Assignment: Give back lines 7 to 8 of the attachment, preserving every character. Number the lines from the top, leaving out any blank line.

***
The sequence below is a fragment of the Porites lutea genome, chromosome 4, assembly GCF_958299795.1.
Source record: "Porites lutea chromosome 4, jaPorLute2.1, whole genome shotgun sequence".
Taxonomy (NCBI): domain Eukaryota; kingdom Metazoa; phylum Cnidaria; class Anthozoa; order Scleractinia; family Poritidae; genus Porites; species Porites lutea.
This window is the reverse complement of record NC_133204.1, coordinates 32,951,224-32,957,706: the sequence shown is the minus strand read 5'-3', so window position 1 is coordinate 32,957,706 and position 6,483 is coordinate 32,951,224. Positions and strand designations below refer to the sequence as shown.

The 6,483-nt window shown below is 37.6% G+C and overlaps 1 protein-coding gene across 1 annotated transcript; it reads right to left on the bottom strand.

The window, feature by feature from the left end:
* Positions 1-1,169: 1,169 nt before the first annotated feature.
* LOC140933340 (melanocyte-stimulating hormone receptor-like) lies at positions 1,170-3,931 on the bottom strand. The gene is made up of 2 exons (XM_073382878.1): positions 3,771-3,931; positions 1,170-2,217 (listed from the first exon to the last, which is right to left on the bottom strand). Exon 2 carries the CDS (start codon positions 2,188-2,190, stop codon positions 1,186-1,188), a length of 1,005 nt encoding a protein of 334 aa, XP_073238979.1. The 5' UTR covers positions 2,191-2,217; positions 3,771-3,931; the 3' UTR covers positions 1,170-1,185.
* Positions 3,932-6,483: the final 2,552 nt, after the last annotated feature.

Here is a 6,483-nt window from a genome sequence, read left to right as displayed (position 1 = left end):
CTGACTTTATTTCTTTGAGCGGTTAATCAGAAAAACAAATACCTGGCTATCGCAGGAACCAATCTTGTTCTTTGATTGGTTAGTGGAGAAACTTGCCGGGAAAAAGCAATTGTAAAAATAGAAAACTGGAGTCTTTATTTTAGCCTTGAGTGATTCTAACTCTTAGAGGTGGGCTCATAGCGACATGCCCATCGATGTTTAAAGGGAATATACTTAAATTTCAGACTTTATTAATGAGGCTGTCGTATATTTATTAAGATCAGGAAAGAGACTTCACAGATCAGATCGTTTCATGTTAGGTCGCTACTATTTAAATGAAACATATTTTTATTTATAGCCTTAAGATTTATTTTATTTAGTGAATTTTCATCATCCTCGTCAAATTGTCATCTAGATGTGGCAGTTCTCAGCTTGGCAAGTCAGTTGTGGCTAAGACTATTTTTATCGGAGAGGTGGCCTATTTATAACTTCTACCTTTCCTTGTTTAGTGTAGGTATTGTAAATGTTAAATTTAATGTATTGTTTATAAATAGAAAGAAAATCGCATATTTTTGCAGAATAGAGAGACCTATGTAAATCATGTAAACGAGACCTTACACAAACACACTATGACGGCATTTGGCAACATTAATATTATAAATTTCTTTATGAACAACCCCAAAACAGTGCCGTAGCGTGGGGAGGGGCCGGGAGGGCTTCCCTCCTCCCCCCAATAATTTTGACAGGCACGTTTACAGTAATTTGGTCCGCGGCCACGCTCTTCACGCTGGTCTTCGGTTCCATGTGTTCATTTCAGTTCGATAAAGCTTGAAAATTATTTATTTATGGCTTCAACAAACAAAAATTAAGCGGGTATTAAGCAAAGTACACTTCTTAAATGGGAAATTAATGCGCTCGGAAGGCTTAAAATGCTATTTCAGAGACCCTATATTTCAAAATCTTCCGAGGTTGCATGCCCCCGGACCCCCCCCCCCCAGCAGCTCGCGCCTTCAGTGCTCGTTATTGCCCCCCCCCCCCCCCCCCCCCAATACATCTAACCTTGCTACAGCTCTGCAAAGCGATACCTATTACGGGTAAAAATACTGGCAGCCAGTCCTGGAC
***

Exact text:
* Positions 1-1,169: 1,169 nt before the first annotated feature.
* LOC140933340 (melanocyte-stimulating hormone receptor-like) lies at positions 1,170-3,931 on the bottom strand. The gene is made up of 2 exons (XM_073382878.1): positions 3,771-3,931; positions 1,170-2,217 (listed from the first exon to the last, which is right to left on the bottom strand). Exon 2 carries the CDS (start codon positions 2,188-2,190, stop codon positions 1,186-1,188), a length of 1,005 nt encoding a protein of 334 aa, XP_073238979.1. The 5' UTR covers positions 2,191-2,217; positions 3,771-3,931; the 3' UTR covers positions 1,170-1,185.